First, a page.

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All bets are on: Battle of the Christmas ads 2014

Seasonal advertising has long been big business. Companies spend millions trying to outdo each other and secure extra custom in the most lucrative calendar month for retailers, but this year has seen the landscape become even-more competitive, with the commercials themselves now seen as products worthy of bagging the rights to.
Consider the lovable penguin that inspired John Lewis to create yet another heartbreakingly cuddly clip. A host of media channels entered a bidding war to secure the exclusive first play of the department store’s Christmas trophy piece, with Channel 4 coming out on top, and then screening the unarguably poignant 30-seconds in-between its watching-you-watching-telly reality show, Gogglebox.
The last time the broadcaster won the John Lewis Yuletide premiere was back in 2012, with Gabrielle Aplin’s cover version of Frankie Goes To Hollywood’s Power of Love scoring a tale of a lovestruck snowman. Beating ITV both times, skip back a decade or so and the idea of major UK TV networks trying to beat one another to become the first to show an advert would have been unthinkable. These are, after all, commercial entities that earn a good proportion of their revenue from selling on-air time to ad buyers working on behalf of major brands. The perceived practice being those brands come to them.
Today, though, the situation has changed somewhat. News stories are written informing the public of when they can catch sight of these clips, which have now taken on the form of Christmas institutions in their own right. Like a city parade stateside, or German-themed markets, the festive advert is a firm fixture in the list of things to look forward to as December approaches- a potential goldmine for the brands who get it right, albeit a minefield for those who misfire.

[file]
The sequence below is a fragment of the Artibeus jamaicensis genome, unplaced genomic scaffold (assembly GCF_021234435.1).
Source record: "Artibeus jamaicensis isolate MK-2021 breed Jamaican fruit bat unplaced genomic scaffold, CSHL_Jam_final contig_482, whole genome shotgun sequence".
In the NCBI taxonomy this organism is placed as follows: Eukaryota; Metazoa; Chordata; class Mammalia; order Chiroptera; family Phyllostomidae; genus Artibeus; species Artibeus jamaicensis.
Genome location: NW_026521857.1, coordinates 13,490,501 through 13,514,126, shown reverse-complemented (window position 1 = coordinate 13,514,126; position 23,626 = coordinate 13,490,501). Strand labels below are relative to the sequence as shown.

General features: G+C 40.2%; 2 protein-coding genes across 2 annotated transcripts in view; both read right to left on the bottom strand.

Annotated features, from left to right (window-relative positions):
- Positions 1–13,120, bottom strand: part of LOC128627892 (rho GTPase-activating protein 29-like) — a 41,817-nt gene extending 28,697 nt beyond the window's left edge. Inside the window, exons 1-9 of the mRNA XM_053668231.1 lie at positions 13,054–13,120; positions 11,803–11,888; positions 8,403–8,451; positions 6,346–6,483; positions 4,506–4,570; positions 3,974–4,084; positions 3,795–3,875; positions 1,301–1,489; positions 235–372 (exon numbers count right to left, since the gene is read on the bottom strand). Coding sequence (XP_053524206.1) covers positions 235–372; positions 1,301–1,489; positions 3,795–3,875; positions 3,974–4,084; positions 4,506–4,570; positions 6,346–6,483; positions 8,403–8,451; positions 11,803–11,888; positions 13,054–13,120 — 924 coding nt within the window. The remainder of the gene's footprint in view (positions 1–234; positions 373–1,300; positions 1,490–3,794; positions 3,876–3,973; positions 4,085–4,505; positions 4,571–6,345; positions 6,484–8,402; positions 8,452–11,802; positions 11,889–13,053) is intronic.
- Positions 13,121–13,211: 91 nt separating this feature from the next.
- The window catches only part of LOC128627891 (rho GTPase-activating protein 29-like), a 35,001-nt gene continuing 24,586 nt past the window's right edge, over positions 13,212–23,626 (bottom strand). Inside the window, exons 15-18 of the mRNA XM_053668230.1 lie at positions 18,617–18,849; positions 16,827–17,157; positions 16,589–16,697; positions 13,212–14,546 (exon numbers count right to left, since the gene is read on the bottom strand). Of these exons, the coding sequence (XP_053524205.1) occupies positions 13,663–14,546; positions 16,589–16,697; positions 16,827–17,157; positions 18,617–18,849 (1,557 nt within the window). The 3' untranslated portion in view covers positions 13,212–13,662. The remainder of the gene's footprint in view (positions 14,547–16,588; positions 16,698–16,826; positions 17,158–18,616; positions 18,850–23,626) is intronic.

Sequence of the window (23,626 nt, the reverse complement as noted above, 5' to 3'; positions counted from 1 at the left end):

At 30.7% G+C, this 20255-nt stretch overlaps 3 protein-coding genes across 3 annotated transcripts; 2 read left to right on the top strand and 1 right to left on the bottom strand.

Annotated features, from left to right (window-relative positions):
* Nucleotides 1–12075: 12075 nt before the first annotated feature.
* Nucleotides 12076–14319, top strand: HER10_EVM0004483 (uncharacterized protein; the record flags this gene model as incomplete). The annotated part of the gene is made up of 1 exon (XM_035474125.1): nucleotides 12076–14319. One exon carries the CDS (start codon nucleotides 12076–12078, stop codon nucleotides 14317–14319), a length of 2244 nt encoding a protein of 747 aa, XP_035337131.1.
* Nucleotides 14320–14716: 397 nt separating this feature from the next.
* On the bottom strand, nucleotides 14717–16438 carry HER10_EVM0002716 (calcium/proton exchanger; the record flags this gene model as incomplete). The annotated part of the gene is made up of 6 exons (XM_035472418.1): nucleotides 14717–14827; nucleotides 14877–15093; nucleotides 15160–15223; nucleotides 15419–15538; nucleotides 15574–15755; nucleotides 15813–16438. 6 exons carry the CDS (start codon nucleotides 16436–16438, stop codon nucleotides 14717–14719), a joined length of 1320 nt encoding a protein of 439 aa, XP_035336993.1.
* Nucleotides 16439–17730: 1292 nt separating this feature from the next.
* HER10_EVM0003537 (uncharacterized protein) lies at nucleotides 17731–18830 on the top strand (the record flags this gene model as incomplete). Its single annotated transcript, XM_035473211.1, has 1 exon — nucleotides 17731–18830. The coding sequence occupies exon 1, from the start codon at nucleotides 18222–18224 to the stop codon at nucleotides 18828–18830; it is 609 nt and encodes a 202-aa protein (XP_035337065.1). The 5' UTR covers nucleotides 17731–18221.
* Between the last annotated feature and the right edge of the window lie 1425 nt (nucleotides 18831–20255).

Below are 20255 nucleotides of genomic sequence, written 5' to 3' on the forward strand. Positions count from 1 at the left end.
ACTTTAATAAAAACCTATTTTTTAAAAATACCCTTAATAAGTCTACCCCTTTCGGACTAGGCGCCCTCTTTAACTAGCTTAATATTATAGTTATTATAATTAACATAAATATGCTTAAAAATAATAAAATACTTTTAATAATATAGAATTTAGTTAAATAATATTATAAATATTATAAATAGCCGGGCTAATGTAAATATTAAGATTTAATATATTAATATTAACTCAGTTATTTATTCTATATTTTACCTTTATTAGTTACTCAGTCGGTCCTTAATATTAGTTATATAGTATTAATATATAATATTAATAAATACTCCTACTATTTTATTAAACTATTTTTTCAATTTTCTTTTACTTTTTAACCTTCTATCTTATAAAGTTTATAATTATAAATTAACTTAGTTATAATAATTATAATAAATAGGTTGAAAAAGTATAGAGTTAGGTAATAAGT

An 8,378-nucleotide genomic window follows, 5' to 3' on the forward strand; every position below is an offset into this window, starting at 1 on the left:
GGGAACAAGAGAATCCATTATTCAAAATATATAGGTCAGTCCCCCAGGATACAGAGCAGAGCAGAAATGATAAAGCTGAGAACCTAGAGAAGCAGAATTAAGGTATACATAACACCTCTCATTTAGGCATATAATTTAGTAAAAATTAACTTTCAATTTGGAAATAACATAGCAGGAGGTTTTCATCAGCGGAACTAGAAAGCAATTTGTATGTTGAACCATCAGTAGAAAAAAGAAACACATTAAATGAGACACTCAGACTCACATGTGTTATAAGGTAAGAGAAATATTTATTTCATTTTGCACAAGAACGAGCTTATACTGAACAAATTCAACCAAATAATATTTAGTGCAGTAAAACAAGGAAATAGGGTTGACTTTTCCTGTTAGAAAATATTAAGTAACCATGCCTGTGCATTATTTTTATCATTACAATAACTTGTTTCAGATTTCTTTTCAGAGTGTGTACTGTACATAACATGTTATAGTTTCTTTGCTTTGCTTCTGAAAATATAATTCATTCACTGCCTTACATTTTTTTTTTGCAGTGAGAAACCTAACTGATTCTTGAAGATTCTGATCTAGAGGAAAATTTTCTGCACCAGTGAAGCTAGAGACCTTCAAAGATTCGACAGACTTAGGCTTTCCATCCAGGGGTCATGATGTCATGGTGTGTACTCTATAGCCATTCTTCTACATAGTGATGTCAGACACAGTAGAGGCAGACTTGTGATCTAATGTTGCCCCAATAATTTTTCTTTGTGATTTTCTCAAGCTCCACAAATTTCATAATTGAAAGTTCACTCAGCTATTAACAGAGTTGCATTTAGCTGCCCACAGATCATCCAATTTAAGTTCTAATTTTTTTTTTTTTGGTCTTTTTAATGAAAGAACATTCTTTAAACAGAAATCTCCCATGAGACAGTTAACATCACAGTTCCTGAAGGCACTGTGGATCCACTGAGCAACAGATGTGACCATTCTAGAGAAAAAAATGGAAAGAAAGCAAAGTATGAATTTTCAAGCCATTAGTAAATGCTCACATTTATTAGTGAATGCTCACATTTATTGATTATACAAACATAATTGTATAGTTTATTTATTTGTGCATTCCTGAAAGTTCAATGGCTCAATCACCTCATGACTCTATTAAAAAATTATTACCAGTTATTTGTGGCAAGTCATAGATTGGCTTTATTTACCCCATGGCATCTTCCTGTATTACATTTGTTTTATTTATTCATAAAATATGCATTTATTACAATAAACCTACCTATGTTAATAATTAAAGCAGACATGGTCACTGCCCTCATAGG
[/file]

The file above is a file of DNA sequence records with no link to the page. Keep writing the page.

Take Sainsbury’s for example. 2014 being the centenary of World War One, the supermarket giant decided to produce its advert with a theme of solidarity and peace in the face of global conflict. A nice idea in many ways, that the Advertising Standards Agency announced this week it would not be launching an investigation because the company hadn’t broken any rules speaks volumes about the reaction from viewers, with complaints rife about exploiting the horrors of the trenches to tug heartstrings and, in turn, generate additional custom.

There’s no such thing as bad press, though. Or at least that’s what people used to say in more innocent, pre-Yewtree days. With a few obvious exceptions this still rings true, and so despite the outcry it’s safe to assume the stories concerning Sainsbury’s take on one of the deadliest wars of all time have actually worked in the firm’s favour- we’ve all seen it now, and if there’s one chain of food stores on the forefront of consumer minds as we enter the busiest shopping month of the year, it’s probably Sainsbury’s. It’s certainly more memorable than Jools Holland playing a piano, Aldi.
So who will win out in the end? Certainly not Amazon, that’s for sure. Notwithstanding the online giant doesn’t bother with television adverts other than those for its LoveFilm/Amazon Instant arm, experts are predicting rather shocking results for the everything-under-one-URL business due to an ongoing boycott resulting from revelations regarding the low pay and poor treatment of distribution centre staff.
Elsewhere, though, the results are harder to predict. From John Lewis to Marks & Spencer- which has re-used the Magic & Sparkle idea from last year, this time preceding it with a successful #followthefairies teaser campaign- the bets are on for who will see the biggest increase in profits, and whose Christmas ads will be remembered as a false economy during a period that can mean the difference between a great 12 months, and an average four quarters.

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